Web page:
MK Amichai Chikli, the renegade member of the Yamina party who has already made it clear that he will cast his vote against any alliance of his party with left-wing and center parties, told Arutz Sheva on Wednesday that when he originally made his sentiments clear, he had no expectation that any of his fellow Yamina MKs would follow suit.
“All the same, I did want to create a certain momentum in the hope that a right-wing government could still be formed,” he says. “It was also important to me to keep my word to our voters. After all, we ran on a very clear platform that we continually stressed, and as I see it, we are obligated to look our voters in the eye and tell them honestly that we kept our promises.”
Asked to comment on the allegation of Yamina party head MK Naftali Bennett that he made every effort to establish a right-wing government, and that when the efforts failed to bear fruit, he had no choice but to form a government with the Left, Chikli replies, “This obsession with ‘Anyone but Bibi’ and the boycott, the refusal to deal with thirty MKs [i.e. the Likud party -ed.] is absolutely awful, and I want no part of it. Why could the Blue and White party not join with Likud? What is this delegitimization of Likud voters? I see this as a radical, extreme development and I put the entire blame for what happened on them, those who imposed this boycott.”
Chikli insists that if the country were to be dragged into a fifth round of elections in the event that the center and left-wing parties failed to form a coalition, he would not be the one to blame, but rather, the “Crime Minister” movement that was determined from the outset to see Israeli Prime Minister Benjamin Netanyahu ousted, no matter what the cost.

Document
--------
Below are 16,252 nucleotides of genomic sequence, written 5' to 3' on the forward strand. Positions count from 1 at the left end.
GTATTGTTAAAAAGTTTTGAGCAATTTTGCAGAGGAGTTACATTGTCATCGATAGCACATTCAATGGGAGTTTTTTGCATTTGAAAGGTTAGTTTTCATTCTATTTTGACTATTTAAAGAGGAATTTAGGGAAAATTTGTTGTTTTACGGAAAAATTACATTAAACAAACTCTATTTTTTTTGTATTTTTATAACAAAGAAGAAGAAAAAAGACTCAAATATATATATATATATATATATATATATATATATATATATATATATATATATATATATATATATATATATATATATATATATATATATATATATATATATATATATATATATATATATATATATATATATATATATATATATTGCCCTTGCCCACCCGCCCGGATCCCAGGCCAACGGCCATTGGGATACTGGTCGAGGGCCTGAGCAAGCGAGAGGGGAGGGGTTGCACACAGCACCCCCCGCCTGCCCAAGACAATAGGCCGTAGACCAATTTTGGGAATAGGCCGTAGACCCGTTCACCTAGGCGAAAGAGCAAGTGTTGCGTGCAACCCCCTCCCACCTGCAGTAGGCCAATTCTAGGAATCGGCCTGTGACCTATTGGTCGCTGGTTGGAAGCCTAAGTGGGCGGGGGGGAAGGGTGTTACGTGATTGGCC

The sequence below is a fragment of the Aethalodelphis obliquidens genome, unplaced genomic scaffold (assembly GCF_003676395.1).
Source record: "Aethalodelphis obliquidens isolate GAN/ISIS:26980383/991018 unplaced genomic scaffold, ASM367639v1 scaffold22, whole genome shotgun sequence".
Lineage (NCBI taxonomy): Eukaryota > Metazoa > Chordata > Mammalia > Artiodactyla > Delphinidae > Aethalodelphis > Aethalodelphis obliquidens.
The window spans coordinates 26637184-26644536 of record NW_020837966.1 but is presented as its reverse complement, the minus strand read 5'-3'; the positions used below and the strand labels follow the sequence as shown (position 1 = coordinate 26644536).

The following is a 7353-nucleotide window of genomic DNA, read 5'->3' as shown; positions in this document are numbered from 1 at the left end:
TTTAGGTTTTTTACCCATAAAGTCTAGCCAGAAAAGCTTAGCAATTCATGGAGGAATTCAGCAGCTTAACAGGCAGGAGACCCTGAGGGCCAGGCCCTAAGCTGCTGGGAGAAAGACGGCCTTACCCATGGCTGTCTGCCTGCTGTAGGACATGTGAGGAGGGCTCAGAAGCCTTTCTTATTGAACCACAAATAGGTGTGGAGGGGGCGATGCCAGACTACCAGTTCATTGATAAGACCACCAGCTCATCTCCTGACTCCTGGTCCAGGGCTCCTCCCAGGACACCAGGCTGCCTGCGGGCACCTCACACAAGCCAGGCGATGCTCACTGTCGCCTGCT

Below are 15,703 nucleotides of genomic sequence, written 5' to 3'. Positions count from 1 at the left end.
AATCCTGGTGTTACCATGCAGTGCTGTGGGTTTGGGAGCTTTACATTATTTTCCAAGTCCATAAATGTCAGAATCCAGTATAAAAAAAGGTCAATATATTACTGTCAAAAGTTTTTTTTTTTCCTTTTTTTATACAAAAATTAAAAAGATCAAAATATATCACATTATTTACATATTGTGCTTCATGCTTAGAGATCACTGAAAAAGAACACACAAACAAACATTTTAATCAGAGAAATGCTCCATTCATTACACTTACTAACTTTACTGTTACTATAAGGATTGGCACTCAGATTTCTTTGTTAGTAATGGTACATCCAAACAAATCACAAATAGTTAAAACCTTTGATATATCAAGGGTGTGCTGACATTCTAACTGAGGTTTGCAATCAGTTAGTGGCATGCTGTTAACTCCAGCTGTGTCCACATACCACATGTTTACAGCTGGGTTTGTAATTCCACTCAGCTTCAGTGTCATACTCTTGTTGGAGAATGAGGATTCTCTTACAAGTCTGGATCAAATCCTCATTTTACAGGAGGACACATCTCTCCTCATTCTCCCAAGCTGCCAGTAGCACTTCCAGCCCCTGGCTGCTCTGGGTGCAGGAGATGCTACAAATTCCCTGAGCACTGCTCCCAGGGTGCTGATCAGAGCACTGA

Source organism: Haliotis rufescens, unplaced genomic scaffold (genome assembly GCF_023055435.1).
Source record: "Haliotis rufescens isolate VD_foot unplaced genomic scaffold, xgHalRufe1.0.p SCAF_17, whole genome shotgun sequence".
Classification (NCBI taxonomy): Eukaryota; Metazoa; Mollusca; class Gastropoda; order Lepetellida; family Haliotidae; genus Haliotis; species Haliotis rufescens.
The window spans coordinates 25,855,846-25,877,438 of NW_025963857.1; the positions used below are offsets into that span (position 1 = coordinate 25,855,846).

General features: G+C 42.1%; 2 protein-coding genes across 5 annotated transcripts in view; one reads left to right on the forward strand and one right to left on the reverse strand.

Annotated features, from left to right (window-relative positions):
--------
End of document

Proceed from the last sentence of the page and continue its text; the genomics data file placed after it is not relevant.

“They are the ones who got us into this mess. There’s a great deal of criticism of Netanyahu, and you’re free to flip through my Facebook page and see all the things I’ve written against him, including very harsh criticism, but at the end of the day, you have to accept the will of the electorate. That’s part and parcel of being a democracy. What I really wanted was a government to be formed that included Yamina, Likud, Blue & White, Shas, Religious Zionism – a government that represented the Jewish People.”
But of course at the end of the day, that didn’t happen. Instead, Yamina, barring Chikli, joined Yesh Atid and the left-wing parties – and the Crime Minister movement too. “Right, that’s what happened. Yamina was the party to hand the Crime Minister movement its victory.”
Despite this, however, Chikli maintains that he still has the greatest of admiration for his fellow party members, though he also insists that the choices he has made are the right ones and truly represent what Yamina stands for.
“One thing I will mention, however, is that we didn’t subject [New Hope Chairman MK] Gideon Sa’ar to any real public pressure,” he notes. “I didn’t hear our party being critical of New Hope. I didn’t hear Yamina’s leadership calling on them to reassess their approach and join a right-wing government. Maybe it was said behind closed doors but it wasn’t said in public. This should have been done, and since it wasn’t, it’s not accurate to say that ‘everything was tried’ in terms of efforts to form a right-wing coalition.”
We spoke with Chikli several hours before the expiration of Lapid’s mandate to form a government, when negotiations between the various parties to form a coalition had yet to produce concrete results, and Chikli still expressed hope that at the last minute, something would happen to torpedo their efforts.
“When it comes to a vote, I will vote ‘against,’ and afterward, on all other matters, I’ll decide on each issue on its own merits,” he says. “I don’t see any point in refusing to allow a government that has already formed to function.” Nonetheless, the coalition that has been formed, composed of parties from across the political spectrum, will be forced to contend with a large number of divisive issues that will strain its abilities to collaborate, and Chikli foresees a very complicated path ahead.